Code of the West - Access to your Property

primroad.jpg
 The fact that you can drive to your property does not guarantee that you, your guests, or emergency vehicles will have the same level of access at all times. Consider the following.
EMERGENCY RESPONSE - Response times by law enforcement, fire suppression and medical emergency services may vary-due, in part, to the County's geography, road conditions in bad weather, and the inadequacies of rural addressing. Emergency response to outlying areas can also be very expensive. If the property you purchase is not in an existing Fire District, which is often the case in rural areas, you could be billed a substantial amount for the cost of a response to a fire or medical emergency. It would be worthwhile to contact various emergency service providers in the area before you buy land.


LEGAL ACCESS - The existence of an unobstructed road to your property does not guarantee the road will remain open in the future or that you will have unlimited access. The road may cross another property. With the assistance of a title company or private attorney, verify existing easements and ensure that all necessary ingress/egress easements are in place.


ROAD MAINTENANCE - Coconino County maintains 1,228 miles of roads-250 are paved and 978 are not paved. Many rural properties are served by private roads, which are typically maintained by private road associations or individuals. Some private roads are not maintained on a regular basis. The County does not maintain private roads. It is very important to know if your road was properly constructed, what type of maintenance to expect, and who will maintain it.


PRIVATE ROAD STANDARDS - Emergency service vehicles may encounter problems navigating small narrow roads. To address this issue, Coconino County adopted an ordinance requiring access roads to be built to a certain standard before combustible materials can be taken to a vacant parcel of land. For more information, contact Coconino County Community Development or Public Works.


EXTREME WEATHER DRIVING - In extreme weather conditions, roads (including County maintained roads) can become impassable. You may need a four wheel-drive vehicle and/or chains for all four tires to travel safely during storms, which can last for several days.


NATURAL DISASTERS - Natural disasters, especially floods, can destroy roads. A dry creek bed can become a raging torrent and wash out roads, bridges and culverts. Property owners served by private roads are responsible for the repair and reconstruction of damaged roads and structures, which can be very expensive.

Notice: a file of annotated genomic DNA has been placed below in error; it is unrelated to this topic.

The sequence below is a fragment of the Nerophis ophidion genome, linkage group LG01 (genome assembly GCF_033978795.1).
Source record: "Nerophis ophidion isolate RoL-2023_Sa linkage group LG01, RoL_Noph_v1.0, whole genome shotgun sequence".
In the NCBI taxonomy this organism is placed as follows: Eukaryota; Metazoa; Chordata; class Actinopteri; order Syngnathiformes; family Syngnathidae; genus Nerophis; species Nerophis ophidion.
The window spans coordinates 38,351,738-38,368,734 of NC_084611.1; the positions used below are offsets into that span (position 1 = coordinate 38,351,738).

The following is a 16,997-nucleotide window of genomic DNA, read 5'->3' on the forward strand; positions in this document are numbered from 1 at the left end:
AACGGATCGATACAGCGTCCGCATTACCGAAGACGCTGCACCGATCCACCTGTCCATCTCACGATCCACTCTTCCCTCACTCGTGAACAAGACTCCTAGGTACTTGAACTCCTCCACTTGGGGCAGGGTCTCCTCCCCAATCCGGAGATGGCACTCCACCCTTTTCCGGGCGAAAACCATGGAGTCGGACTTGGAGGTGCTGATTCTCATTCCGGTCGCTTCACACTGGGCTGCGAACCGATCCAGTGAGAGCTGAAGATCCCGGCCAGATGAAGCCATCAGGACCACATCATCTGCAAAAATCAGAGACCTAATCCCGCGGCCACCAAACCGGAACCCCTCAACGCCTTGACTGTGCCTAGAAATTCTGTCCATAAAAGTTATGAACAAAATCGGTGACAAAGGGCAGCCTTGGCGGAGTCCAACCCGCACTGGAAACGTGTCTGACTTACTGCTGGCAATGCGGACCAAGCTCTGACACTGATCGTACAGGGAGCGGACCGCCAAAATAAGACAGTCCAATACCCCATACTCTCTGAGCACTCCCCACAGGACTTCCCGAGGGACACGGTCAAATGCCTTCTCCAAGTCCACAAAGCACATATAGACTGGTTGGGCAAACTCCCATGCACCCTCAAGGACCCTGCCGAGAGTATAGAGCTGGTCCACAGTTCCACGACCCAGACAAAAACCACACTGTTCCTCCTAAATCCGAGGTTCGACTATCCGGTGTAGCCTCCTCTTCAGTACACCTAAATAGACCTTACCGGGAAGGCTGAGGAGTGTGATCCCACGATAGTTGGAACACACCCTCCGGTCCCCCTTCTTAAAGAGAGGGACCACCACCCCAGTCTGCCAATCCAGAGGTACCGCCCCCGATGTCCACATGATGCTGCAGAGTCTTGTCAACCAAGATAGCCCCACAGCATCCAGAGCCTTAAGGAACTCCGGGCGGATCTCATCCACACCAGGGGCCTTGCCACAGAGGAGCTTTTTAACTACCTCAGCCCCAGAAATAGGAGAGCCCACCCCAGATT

PAVING - If an existing road is unpaved, it is highly unlikely that Coconino County will pave it in the foreseeable future. If the seller of any property indicates that the road will be paved-beware! Contact Coconino County Public Works to verify the status of the road and any future plans for the road.


ROAD IMPROVEMENT DISTRICTS - Some rural communities have formed improvement districts to pave their roads, or to reduce dusty conditions. Property owners are assessed their portion of the initial cost as well as future maintenance costs, which can be very expensive. For more information, contact the Special Districts Coordinator.


VEHICLE "WEAR AND TEAR" - Because unpaved roads are typically rough, and slippery in wet weather, vehicle maintenance costs may increase when you regularly travel on these roads.


CONSTRUCTION COSTS/DELAYS - It may be more expensive to build a residence in a rural area, due to higher material delivery fees. Some large construction vehicles encounter problems navigating narrow roads, and County building inspectors travel to some remote areas only once a week, which can cause construction delays.


MAIL, NEWSPAPER AND PARCEL DELIVERY - Regular mail, newspaper and/or parcel delivery may not be available in all areas of the County. Check with the postmaster, local newspaper office and parcel delivery services in your area. Delivery fees may also be higher than within a city.


SCHOOL BUSES - School buses travel only on roads that have been designated as school bus routes by the school district. It may be necessary to drive your children to the nearest publicly maintained road to catch the school bus. Check with the school district to determine the appropriate school bus route for your area.